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Jamie Oliver wants Australian 'nutrition gurus' to stop spreading "crap" advice.

Mamamia logo Mamamia 13/05/2017 Belinda Jepsen
Jamie Oliver laments the recent rise in dietary advice being spouted online by Australian celebrities, bloggers and fitness gurus. © AAP Image/Paul Miller Jamie Oliver laments the recent rise in dietary advice being spouted online by Australian celebrities, bloggers and fitness gurus.

As a vocal healthy eating advocate for nearly two decades, Jamie Oliver is thrilled when famous folks use their profile to spread the message about good nutrition.

But lately, the 41-year-old Brit argues, it’s been going too far.

Speaking to Vanessa Brown of news.com.au, the celebrity chef and qualified nutritionist lamented the recent rise in dietary advice being spouted online by Australian celebrities, bloggers and fitness gurus, most of whom have no formal qualifications in the field.

“There’s a lot of self diagnosis going on, and a lot of bulls**t and a lot of total crap being talked about [in food and nutrition],” Oliver said.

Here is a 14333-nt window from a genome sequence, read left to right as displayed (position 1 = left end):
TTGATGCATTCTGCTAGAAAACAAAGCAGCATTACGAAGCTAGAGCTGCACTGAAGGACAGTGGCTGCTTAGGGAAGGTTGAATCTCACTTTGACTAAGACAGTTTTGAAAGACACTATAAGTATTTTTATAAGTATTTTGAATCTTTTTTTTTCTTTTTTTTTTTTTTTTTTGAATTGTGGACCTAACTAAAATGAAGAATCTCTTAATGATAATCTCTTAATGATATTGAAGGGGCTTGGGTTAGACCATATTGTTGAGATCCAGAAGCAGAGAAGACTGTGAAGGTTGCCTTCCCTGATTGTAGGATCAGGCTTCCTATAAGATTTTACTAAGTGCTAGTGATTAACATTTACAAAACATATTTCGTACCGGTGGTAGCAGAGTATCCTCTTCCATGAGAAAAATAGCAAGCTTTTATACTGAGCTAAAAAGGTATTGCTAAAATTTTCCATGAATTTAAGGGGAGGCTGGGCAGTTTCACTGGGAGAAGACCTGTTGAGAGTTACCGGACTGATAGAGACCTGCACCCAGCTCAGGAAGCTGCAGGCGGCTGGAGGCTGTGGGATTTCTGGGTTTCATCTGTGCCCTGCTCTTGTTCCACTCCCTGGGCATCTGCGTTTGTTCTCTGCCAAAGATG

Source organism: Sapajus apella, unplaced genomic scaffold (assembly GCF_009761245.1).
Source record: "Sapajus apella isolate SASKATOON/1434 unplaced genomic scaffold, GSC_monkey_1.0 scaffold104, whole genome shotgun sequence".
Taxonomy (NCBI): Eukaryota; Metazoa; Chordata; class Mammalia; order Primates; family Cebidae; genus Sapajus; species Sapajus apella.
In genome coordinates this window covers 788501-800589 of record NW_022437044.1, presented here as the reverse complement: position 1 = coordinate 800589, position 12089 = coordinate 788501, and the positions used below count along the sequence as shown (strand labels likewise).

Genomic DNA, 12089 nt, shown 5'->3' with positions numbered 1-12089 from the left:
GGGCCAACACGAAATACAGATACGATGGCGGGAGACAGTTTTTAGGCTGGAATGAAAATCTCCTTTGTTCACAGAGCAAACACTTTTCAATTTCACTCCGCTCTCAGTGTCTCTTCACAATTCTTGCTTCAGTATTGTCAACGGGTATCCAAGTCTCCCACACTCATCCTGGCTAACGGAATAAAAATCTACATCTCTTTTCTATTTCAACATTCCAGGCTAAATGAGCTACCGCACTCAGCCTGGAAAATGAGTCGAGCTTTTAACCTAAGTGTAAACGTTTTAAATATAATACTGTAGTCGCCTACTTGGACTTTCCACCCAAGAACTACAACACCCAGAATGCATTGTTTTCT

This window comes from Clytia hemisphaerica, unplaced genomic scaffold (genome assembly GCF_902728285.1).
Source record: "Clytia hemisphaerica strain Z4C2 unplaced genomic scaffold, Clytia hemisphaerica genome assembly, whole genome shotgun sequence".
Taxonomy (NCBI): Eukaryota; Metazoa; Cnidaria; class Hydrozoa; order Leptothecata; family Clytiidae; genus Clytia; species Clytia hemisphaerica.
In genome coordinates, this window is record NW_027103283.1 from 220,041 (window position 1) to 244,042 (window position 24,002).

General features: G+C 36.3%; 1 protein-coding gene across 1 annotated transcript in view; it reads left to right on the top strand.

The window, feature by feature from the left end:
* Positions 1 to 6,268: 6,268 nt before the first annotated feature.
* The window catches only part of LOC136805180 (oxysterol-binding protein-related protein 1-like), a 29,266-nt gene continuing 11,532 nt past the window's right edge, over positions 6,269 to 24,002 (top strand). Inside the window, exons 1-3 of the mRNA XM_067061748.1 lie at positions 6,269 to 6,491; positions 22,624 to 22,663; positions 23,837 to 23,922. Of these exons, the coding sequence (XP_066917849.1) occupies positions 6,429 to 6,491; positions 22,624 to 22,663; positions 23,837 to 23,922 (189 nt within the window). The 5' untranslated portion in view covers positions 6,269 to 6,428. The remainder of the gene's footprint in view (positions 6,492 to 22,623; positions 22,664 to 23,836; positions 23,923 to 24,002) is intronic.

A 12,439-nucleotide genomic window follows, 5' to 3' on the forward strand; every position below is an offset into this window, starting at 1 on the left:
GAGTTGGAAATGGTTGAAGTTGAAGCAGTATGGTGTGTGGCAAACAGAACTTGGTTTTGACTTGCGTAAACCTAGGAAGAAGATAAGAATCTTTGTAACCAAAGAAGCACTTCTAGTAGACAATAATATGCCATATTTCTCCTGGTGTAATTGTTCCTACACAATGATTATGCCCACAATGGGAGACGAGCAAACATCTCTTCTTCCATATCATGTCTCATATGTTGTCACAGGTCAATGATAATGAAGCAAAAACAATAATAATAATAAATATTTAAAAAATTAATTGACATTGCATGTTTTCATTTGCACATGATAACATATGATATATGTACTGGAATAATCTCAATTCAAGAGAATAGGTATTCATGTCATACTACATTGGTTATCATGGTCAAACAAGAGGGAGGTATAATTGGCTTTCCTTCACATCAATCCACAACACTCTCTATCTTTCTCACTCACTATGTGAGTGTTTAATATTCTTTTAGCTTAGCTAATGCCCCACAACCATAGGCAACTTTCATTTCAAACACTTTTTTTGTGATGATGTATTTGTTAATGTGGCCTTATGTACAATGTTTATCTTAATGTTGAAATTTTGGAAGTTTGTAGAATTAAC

“There’s a lot of lies, like ‘oh I had cancer and I cured myself’ from ‘trusted’ sources — there’s a lot of fake stuff.”

His comments come as blogger Belle Gibson, 25, awaits penalties (potentially up to $220,000) for 'misleading and deceptive conduct' over false claims that she cured her brain cancer through diet and alternative therapies.

After profiting hundreds of thousands of dollars from a wellness app, book and social media empire, it was revealed Gibson never had the disease.

The responsibility in cases like these, Oliver argues, lies with the publishers.

“Because if you’re going to inspire people en masse to do something and it’s based on ill fact or lies, that’s a big problem,” he told news.com.au.

Less damaging but also problematic is the so-called war on sugar.

While Oliver has been on the front lines in the fight against childhood obesity and instrumental in lobbying the British government to institute a tax on soft drinks in 2016, he notes that there should be room for kids to indulge occasionally outside the rigid diet of those like Paleo fanatic Pete Evans - "life is about having some treats as well."

Besides, if you set a good example at home, the father of five told news.com.au, there's less need to worry.

“Let them get sick [on lollies]," he said, "because once you’ve had too many sweets, you’ll tend not to do it again."

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